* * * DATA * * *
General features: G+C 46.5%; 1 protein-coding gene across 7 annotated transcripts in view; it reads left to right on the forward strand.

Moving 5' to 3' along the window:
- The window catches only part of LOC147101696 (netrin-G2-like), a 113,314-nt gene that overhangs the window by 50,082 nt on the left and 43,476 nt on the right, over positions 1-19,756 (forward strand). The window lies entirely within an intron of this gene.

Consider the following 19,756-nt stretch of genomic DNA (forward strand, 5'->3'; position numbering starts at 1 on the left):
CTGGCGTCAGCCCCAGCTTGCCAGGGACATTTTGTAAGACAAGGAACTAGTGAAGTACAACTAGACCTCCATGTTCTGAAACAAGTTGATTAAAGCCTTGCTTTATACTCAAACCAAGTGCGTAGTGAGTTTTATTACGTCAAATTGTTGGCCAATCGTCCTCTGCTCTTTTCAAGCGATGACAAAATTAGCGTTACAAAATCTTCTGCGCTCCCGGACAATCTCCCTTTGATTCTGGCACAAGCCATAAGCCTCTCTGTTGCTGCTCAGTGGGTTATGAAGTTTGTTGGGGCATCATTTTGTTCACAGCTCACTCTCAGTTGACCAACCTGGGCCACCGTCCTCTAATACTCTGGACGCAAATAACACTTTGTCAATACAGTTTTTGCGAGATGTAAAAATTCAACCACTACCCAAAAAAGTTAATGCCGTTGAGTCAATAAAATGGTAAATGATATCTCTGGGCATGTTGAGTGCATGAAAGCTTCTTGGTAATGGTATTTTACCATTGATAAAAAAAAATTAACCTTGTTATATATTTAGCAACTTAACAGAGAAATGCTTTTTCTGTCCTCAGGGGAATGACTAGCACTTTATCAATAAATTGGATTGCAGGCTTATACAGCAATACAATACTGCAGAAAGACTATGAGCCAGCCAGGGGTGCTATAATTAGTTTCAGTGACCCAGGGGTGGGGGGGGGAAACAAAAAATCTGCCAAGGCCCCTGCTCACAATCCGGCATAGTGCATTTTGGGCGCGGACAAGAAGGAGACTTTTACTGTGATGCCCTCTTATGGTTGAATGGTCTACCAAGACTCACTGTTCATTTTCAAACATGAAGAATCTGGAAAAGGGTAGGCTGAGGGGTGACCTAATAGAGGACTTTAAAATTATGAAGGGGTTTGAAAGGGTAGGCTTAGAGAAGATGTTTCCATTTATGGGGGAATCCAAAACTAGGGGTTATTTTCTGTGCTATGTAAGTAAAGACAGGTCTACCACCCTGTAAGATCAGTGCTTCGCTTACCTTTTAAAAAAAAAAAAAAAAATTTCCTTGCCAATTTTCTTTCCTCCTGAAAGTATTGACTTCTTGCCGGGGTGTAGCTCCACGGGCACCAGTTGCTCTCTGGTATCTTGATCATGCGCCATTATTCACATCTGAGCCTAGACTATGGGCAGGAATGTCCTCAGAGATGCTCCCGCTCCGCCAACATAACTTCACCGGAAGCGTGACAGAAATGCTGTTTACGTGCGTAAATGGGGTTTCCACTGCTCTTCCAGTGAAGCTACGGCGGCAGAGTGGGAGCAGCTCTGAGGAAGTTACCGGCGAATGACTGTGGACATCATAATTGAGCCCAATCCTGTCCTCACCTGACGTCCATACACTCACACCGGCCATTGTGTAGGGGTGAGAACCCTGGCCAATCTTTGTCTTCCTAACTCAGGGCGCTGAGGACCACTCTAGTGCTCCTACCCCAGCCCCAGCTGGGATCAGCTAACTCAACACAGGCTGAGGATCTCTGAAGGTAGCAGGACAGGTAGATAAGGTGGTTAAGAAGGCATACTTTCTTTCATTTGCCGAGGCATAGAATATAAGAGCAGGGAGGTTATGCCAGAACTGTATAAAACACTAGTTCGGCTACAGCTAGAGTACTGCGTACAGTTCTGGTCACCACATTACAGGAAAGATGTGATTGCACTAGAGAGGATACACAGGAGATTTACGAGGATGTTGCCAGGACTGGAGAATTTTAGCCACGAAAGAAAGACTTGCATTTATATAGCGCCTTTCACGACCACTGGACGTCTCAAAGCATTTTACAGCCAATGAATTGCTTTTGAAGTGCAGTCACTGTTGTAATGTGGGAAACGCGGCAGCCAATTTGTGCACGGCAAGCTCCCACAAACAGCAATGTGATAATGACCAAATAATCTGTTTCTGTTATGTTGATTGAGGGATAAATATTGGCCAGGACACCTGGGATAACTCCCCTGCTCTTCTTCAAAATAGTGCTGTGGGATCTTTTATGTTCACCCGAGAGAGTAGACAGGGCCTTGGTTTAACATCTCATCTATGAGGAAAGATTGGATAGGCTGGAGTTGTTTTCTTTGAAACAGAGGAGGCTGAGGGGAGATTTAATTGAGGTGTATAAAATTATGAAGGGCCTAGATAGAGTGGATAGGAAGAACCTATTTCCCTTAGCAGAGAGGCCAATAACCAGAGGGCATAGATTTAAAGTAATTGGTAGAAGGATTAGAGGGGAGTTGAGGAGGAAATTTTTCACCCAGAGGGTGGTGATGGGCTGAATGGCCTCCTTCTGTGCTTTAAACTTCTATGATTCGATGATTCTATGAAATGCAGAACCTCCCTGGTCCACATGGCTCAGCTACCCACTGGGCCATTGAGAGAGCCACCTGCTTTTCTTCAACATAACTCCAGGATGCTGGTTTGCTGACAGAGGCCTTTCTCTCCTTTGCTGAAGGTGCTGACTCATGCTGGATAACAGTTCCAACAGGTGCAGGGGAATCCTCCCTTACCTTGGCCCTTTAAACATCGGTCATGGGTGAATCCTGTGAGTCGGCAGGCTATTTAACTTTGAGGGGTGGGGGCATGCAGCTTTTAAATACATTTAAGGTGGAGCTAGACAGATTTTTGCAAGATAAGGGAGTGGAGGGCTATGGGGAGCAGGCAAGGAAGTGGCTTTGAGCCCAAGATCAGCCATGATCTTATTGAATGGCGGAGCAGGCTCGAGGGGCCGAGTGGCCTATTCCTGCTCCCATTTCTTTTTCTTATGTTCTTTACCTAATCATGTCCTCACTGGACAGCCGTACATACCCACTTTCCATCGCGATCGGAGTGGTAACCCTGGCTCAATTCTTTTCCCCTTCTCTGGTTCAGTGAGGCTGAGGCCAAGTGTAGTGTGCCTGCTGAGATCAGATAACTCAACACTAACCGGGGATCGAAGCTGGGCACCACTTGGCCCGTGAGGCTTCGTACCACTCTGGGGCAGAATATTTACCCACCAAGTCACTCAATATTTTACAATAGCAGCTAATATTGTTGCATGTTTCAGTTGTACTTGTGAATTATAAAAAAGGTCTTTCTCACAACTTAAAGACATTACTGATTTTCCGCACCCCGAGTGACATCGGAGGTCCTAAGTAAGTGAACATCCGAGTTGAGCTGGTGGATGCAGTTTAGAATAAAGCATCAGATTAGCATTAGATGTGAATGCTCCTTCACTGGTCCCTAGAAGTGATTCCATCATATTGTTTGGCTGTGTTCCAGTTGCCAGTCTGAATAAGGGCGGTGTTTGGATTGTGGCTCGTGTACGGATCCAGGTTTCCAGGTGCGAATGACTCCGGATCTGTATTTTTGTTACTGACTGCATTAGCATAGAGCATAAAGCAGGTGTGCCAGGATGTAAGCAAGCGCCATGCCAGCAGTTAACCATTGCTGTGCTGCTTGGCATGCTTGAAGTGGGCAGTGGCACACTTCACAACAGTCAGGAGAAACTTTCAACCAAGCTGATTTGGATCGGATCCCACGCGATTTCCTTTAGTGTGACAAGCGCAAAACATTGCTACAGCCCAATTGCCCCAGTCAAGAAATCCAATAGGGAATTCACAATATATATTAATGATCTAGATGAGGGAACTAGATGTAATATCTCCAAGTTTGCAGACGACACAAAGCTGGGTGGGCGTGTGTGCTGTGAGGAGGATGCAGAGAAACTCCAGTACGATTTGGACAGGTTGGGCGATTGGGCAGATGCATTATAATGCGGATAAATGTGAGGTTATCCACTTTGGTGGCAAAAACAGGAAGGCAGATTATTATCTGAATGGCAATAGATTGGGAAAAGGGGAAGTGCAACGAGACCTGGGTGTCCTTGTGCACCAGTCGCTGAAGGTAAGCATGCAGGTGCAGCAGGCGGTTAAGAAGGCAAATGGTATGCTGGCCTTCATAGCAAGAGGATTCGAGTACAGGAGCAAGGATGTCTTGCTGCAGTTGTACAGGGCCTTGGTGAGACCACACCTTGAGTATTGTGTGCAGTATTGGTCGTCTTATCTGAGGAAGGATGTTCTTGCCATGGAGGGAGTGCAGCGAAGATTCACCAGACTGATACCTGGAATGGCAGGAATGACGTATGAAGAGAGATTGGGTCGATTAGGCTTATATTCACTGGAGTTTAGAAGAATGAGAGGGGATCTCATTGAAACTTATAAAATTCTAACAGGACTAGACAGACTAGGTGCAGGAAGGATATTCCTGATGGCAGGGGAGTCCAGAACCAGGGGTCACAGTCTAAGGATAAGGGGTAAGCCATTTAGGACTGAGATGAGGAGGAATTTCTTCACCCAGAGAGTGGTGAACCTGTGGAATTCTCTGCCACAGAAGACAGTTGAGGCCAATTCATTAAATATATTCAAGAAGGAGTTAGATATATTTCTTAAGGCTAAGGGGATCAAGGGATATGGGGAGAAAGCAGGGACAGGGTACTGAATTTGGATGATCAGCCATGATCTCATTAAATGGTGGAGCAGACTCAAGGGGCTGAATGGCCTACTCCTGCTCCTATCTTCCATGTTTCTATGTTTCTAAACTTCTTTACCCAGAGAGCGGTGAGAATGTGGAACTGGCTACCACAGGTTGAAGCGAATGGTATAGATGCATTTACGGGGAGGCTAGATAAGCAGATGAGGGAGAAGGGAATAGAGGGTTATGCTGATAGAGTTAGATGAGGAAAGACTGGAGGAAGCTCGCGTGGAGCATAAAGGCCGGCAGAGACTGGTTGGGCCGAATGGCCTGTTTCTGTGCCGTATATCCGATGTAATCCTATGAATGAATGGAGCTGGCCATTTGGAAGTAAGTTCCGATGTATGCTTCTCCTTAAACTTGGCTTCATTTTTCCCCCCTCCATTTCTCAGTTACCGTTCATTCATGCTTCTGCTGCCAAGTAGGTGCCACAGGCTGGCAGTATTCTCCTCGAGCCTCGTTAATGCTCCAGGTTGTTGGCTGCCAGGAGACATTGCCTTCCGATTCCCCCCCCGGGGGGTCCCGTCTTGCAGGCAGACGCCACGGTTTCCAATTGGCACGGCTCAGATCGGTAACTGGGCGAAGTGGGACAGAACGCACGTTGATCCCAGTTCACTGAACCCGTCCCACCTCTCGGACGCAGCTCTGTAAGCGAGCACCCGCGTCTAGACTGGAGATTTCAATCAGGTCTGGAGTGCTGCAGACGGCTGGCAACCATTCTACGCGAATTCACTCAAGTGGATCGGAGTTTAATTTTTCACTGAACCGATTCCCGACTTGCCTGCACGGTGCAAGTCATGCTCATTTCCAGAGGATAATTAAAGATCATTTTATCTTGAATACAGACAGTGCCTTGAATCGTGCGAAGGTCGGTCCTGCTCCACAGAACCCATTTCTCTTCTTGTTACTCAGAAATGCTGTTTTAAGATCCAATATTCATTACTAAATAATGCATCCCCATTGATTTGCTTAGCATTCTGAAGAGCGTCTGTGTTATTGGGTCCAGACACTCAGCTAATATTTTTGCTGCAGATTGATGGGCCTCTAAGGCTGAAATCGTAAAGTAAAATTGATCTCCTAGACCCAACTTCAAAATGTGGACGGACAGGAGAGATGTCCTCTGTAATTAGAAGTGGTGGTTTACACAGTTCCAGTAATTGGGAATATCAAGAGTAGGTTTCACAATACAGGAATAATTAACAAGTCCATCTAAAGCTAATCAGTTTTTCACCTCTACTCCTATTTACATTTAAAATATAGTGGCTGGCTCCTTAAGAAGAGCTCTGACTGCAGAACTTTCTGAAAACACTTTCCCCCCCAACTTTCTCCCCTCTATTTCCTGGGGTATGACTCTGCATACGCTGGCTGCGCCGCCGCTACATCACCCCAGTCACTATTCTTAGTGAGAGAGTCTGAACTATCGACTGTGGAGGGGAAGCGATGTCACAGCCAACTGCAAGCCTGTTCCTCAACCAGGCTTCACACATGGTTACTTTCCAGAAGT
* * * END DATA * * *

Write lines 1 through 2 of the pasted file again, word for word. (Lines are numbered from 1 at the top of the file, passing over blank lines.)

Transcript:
General features: G+C 46.5%; 1 protein-coding gene across 7 annotated transcripts in view; it reads left to right on the forward strand.

Moving 5' to 3' along the window: